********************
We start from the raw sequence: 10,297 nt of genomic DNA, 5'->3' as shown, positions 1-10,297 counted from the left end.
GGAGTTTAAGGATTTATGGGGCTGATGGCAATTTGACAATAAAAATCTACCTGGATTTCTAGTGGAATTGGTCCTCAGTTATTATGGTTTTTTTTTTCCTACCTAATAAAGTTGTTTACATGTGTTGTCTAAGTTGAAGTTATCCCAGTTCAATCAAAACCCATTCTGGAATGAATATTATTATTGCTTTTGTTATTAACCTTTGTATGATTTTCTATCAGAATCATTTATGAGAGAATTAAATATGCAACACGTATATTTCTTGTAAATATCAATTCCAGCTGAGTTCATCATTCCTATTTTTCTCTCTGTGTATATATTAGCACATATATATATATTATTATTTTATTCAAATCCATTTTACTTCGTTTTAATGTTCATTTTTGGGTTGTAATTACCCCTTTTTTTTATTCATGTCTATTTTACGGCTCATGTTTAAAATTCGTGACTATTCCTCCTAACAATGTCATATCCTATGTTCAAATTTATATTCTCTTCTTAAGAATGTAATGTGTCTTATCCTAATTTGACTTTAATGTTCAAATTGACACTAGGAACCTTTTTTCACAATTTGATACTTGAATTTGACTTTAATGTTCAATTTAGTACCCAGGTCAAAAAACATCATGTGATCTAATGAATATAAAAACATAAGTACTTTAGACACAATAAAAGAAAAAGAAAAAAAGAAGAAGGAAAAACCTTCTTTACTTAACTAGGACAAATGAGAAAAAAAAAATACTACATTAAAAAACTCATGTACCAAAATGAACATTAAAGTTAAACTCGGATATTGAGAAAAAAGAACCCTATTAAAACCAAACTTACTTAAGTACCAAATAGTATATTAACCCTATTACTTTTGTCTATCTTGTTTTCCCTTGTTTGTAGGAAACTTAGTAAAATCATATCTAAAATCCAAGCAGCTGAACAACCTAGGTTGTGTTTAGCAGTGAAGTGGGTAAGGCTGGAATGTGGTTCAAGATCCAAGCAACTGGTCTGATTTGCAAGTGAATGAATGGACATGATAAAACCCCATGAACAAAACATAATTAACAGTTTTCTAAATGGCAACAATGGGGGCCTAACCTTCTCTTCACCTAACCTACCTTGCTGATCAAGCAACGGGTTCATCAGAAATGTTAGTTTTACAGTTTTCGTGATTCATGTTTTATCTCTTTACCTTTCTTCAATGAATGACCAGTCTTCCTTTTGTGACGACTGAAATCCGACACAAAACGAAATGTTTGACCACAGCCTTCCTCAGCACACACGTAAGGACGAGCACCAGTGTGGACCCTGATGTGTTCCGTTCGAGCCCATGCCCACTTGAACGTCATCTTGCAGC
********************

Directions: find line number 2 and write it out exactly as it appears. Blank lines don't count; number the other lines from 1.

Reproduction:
GGAGTTTAAGGATTTATGGGGCTGATGGCAATTTGACAATAAAAATCTACCTGGATTTCTAGTGGAATTGGTCCTCAGTTATTATGGTTTTTTTTTTCCTACCTAATAAAGTTGTTTACATGTGTTGTCTAAGTTGAAGTTATCCCAGTTCAATCAAAACCCATTCTGGAATGAATATTATTATTGCTTTTGTTATTAACCTTTGTATGATTTTCTATCAGAATCATTTATGAGAGAATTAAATATGCAACACGTATATTTCTTGTAAATATCAATTCCAGCTGAGTTCATCATTCCTATTTTTCTCTCTGTGTATATATTAGCACATATATATATATTATTATTTTATTCAAATCCATTTTACTTCGTTTTAATGTTCATTTTTGGGTTGTAATTACCCCTTTTTTTTATTCATGTCTATTTTACGGCTCATGTTTAAAATTCGTGACTATTCCTCCTAACAATGTCATATCCTATGTTCAAATTTATATTCTCTTCTTAAGAATGTAATGTGTCTTATCCTAATTTGACTTTAATGTTCAAATTGACACTAGGAACCTTTTTTCACAATTTGATACTTGAATTTGACTTTAATGTTCAATTTAGTACCCAGGTCAAAAAACATCATGTGATCTAATGAATATAAAAACATAAGTACTTTAGACACAATAAAAGAAAAAGAAAAAAAGAAGAAGGAAAAACCTTCTTTACTTAACTAGGACAAATGAGAAAAAAAAAATACTACATTAAAAAACTCATGTACCAAAATGAACATTAAAGTTAAACTCGGATATTGAGAAAAAAGAACCCTATTAAAACCAAACTTACTTAAGTACCAAATAGTATATTAACCCTATTACTTTTGTCTATCTTGTTTTCCCTTGTTTGTAGGAAACTTAGTAAAATCATATCTAAAATCCAAGCAGCTGAACAACCTAGGTTGTGTTTAGCAGTGAAGTGGGTAAGGCTGGAATGTGGTTCAAGATCCAAGCAACTGGTCTGATTTGCAAGTGAATGAATGGACATGATAAAACCCCATGAACAAAACATAATTAACAGTTTTCTAAATGGCAACAATGGGGGCCTAACCTTCTCTTCACCTAACCTACCTTGCTGATCAAGCAACGGGTTCATCAGAAATGTTAGTTTTACAGTTTTCGTGATTCATGTTTTATCTCTTTACCTTTCTTCAATGAATGACCAGTCTTCCTTTTGTGACGACTGAAATCCGACACAAAACGAAATGTTTGACCACAGCCTTCCTCAGCACACACGTAAGGACGAGCACCAGTGTGGACCCTGATGTGTTCCGTTCGAGCCCATGCCCACTTGAACGTCATCTTGCAGC